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Saturday, June 03, 2006

Are We Really Supporting Our Troops?

The Australian government, through its Vietnam Veterans Counseling Service (VVCS), offers their returning troops -- along with each immediate family member, including partners, children, widows, and even some ex-partners -- complimentary reintegration services that include individual, couple, and family counseling services as well as a plethora of other programs to help their troops fold back into society. Are we doing as much?

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Many military families (especially those who've suffered losses due to PTSD-related suicide) say that it's wrong to expect that individual troops should have to seek out help on their own when they're floundering. They say it's hard enough to get their loved one to admit they need help when they need it; it's even harder to get them to agree to go to the VA and use the services set up to help them. One question I'd like to ask as I advocate for these families: why is it that our system is set up in this way? Why are individual troops expected to go it alone -- did they aquire the mental problems all on their own?

One point I've heard made is this: just as troops are required to go through basic and combat training to learn how to fight and kill, shouldn't they be required to go through some form of reintegration program to decompress on their return home?

To be effective, post-deployment help should be more than one weekend affair -- even one week doesn't cut it. It should be a full program (anger management, stress reduction techniques, counseling support to deal with family reintegration and the horrors of what they've seen (and done), etc.) that allows every troop to be assisted for a period of months on their return.

Why do some families say this reintegration program should be mandatory? Because doing so would neuter the stigma surrounding the need for mental health/post-combat stress support. Troops wouldn't have to worry about losing a promotion or being labeled as 'weak' because everyone would be going through the same program, too. Those who seem to be doing fine could be placed into roles of assisting others who are having a harder time of it.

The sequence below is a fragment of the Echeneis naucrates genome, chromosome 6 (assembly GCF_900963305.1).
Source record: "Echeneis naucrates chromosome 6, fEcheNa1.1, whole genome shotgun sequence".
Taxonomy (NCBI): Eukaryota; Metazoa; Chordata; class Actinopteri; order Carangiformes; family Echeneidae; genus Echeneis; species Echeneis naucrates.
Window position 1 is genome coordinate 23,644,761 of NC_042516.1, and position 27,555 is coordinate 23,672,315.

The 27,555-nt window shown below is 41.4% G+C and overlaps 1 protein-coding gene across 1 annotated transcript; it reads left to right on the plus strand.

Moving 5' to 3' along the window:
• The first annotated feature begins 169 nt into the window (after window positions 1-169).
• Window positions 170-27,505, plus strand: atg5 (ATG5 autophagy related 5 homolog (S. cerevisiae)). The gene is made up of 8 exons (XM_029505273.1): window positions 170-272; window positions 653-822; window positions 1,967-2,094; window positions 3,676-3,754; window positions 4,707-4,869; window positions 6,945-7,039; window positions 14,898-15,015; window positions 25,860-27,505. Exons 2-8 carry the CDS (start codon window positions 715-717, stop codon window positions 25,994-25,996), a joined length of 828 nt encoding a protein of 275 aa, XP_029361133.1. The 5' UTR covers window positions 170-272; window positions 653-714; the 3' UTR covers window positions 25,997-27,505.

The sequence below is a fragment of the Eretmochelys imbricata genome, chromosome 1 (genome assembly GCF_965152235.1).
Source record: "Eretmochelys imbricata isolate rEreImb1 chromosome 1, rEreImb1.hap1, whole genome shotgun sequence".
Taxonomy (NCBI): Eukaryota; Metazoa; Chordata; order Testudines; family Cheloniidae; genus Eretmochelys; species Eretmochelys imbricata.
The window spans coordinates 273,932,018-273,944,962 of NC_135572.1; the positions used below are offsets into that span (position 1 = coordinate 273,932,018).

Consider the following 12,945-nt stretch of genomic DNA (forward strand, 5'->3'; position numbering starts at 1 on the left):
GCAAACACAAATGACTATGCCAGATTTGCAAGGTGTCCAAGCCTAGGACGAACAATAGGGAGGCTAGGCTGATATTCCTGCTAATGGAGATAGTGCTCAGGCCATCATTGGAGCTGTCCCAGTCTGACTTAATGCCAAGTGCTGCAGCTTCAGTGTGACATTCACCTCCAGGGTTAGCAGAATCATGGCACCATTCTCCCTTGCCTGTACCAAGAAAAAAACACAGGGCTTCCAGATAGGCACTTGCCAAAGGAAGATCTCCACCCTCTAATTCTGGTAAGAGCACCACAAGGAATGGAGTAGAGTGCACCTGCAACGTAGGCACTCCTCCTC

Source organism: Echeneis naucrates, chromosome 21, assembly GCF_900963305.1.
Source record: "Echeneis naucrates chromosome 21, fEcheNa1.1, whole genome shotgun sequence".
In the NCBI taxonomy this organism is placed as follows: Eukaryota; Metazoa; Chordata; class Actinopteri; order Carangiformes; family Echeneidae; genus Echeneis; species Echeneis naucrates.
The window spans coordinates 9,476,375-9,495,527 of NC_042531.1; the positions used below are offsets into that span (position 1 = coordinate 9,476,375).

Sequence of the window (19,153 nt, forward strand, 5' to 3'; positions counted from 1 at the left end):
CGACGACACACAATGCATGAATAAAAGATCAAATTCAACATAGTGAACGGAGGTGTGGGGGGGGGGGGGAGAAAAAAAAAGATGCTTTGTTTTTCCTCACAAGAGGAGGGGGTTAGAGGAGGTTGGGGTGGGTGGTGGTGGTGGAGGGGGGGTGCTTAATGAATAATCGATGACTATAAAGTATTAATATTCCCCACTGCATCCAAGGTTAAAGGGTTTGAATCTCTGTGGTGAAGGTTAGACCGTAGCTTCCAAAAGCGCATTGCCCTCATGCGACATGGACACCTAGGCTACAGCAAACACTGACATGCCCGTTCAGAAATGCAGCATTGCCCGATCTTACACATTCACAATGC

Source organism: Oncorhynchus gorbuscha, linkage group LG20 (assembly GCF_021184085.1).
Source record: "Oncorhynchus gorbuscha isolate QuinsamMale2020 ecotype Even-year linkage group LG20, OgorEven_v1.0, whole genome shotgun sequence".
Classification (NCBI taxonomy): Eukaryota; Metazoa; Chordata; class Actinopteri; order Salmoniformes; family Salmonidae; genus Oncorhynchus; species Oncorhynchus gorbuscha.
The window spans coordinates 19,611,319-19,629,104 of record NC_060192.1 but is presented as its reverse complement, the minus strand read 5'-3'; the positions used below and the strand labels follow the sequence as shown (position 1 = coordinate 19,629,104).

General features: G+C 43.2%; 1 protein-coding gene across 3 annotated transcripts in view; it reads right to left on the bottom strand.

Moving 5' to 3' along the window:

A program like the one I outline here -- one which many military family members are advocating -- requires a society to be mature and exhibit some sort of moral responsiblity to those they sent into war. We need to grow up concerning mental health issues vs. falling back on the desire to sweep these things under the rug and tag anyone suffering as 'crazy' or 'weak'.

In Australia, they take the opposite track. Things aren't swept under the rug. And their approach is much more holistic than the one we've in place at home. Although their reintegration programs are not mandatory, they do offer a wide variety of counseling and social functioning programs. And their offerings are available not only to the veteran, but to family members as well.

So, let's say the troop doesn't want to own up to his/her problems; yet, the spouse is at their wits end under all of the stress at home. They can go in and get complimentary help. The troop still doesn't want to go in to get help; yet, their kids are really having a hard time adjusting to the upheaval at home? They can access care, too.

Besides these counseling options, the Aussies offer the following programs (and more) -- all free to their former veterans, returning troops and their immediate family members. From the Vietnam Veterans Counseling Service (VVCS) Services Guide [pdf]:

  • Dealing with Daily Hassles for all Veterans -- a 7-week program that meets once a week for 2 hours which helps vets learn practical skills to help them better manage their day-to-day lives.

  • Lifestyle Management for Veterans & Partners -- 5 day/4 night group program that offers lifestyle strategies and coping skills training, stress management advice, info on PTSD, and more...

  • Heart Health Program -- A 40 week that promotes health and well-being.

  • Keeping it Cool -- A 6-week program where participants meet once a week for 2 1/2 hours and learn to apply advanced skills to better manage anger.

  • Changing the Mix -- Alcohol and substance abuse information session.

  • Worry & Blues: It's Mind Over Matter -- A 7-week program teaching skills to better manage depression/anxiety.

  • Stepping Out of the Workforce -- 1 1/2 day workshop to help recover from having to step out of the workforce due to disability.
We in America today seem unwilling to do this much for our troops and their families. Has it always been this way?

Although WWII-era troops didn't receive any mental health care support, even they returned home to a heck of a lot more support and services than our troops find themselves on the receiving end of today: Fully funded education (including books, fees, a monthly living allowance), low-cost loan guarantees for starting your own business or purchasing your first home; job-search help, and even unemployment pay of $20 (1944 dollars) a week for up to 52 weeks.

The only benefit remaining in the gutted GI Bill requires our troops pay in $100 per month for 12 months (non-refundable if they don't use it) during the last year of their service. In return, they then receive $1004 per month for up to 36 months towards college. $1004 a month doesn't even cover average tuition costs if they're attending a university, much less leave money for books, fees, or monthly living allowances.

Let's be honest here. We Americans today don't seem to have a clue what really supporting our troops looks and feels like. Isn't it time we begin to put our money -- and effort -- where our mouth is?

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